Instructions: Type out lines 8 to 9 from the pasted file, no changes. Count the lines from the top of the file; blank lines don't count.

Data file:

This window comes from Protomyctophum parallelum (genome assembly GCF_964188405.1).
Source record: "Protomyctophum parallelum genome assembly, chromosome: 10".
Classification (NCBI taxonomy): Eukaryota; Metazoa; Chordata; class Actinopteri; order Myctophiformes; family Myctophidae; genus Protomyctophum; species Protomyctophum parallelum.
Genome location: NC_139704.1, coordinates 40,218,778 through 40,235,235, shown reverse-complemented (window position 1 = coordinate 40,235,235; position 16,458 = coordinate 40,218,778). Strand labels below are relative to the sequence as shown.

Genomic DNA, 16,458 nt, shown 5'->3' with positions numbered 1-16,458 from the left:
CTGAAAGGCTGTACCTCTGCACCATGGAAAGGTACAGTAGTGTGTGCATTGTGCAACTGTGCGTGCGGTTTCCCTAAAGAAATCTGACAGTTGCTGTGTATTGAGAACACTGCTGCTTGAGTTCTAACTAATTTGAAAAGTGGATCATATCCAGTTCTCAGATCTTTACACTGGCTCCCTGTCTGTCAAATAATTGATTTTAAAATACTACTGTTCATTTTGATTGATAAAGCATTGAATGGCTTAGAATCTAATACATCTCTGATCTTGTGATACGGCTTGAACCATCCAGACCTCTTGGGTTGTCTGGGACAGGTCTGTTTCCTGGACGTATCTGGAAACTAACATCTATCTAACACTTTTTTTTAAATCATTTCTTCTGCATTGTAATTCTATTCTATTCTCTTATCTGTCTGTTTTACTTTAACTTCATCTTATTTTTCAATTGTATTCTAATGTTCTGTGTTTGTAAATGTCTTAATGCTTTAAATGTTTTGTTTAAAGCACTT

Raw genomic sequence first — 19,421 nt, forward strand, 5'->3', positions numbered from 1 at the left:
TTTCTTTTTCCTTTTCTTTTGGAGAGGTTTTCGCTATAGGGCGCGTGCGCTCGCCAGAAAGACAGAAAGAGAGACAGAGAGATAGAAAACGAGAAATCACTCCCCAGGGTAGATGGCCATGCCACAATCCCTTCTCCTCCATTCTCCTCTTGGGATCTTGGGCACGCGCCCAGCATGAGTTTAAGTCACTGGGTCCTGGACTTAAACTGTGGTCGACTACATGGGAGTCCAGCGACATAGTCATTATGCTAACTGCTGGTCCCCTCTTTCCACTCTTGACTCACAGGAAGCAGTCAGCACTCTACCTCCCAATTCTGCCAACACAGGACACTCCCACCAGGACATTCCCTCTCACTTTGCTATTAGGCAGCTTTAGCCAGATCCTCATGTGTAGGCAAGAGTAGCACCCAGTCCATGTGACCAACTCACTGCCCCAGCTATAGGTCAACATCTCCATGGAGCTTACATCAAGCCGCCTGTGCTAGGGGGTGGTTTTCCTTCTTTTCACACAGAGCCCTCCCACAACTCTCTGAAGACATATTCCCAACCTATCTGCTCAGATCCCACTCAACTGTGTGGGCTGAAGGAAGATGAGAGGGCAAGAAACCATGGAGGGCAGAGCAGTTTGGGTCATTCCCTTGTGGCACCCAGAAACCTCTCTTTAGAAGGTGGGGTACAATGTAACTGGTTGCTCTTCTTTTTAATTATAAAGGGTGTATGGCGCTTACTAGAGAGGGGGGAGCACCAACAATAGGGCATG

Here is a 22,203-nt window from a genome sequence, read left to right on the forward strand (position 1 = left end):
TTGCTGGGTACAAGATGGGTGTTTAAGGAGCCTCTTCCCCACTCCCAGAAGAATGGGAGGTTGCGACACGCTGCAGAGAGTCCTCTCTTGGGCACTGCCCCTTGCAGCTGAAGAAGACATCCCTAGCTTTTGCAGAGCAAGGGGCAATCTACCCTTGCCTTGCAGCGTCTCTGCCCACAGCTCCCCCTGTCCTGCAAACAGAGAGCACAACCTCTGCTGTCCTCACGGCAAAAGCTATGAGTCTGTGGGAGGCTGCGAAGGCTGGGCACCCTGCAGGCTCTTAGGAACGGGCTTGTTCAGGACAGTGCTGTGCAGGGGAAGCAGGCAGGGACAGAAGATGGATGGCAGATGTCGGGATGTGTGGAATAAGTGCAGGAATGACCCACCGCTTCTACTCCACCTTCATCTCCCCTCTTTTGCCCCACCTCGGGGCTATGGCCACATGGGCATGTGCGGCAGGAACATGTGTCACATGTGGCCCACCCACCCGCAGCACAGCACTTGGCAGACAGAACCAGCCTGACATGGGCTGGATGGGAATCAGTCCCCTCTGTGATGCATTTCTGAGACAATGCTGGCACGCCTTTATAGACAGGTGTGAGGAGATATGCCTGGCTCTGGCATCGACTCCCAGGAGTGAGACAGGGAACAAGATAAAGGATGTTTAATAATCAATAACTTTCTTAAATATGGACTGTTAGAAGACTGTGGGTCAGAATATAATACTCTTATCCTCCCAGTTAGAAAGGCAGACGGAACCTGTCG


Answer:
TTTCTTTTTCCTTTTCTTTTGGAGAGGTTTTCGCTATAGGGCGCGTGCGCTCGCCAGAAAGACAGAAAGAGAGACAGAGAGATAGAAAACGAGAAATCACTCCCCAGGGTAGATGGCCATGCCACAATCCCTTCTCCTCCATTCTCCTCTTGGGATCTTGGGCACGCGCCCAGCATGAGTTTAAGTCACTGGGTCCTGGACTTAAACTGTGGTCGACTACATGGGAGTCCAGCGACATAGTCATTATGCTAACTGCTGGTCCCCTCTTTCCACTCTTGACTCACAGGAAGCAGTCAGCACTCTACCTCCCAATTCTGCCAACACAGGACACTCCCACCAGGACATTCCCTCTCACTTTGCTATTAGGCAGCTTTAGCCAGATCCTCATGTGTAGGCAAGAGTAGCACCCAGTCCATGTGACCAACTCACTGCCCCAGCTATAGGTCAACATCTCCATGGAGCTTACATCAAGCCGCCTGTGCTAGGGGGTGGTTTTCCTTCTTTTCACACAGAGCCCTCCCACAACTCTCTGAAGACATATTCCCAACCTATCTGCTCAGATCCCACTCAACTGTGTGGGCTGAAGGAAGATGAGAGGGCAAGAAACCATGGAGGGCAGAGCAGTTTGGGTCATTCCCTTGTGGCACCCAGAAACCTCTCTTTAGAAGGTGGGGTACAATGTAACTGGTTGCTCTTCTTTTTAATTATAAAGGGTGTATGGCGCTTACTAGAGAGGGGGGAGCACCAACAATAGGGCATG

Here is a 22,203-nt window from a genome sequence, read left to right on the forward strand (position 1 = left end):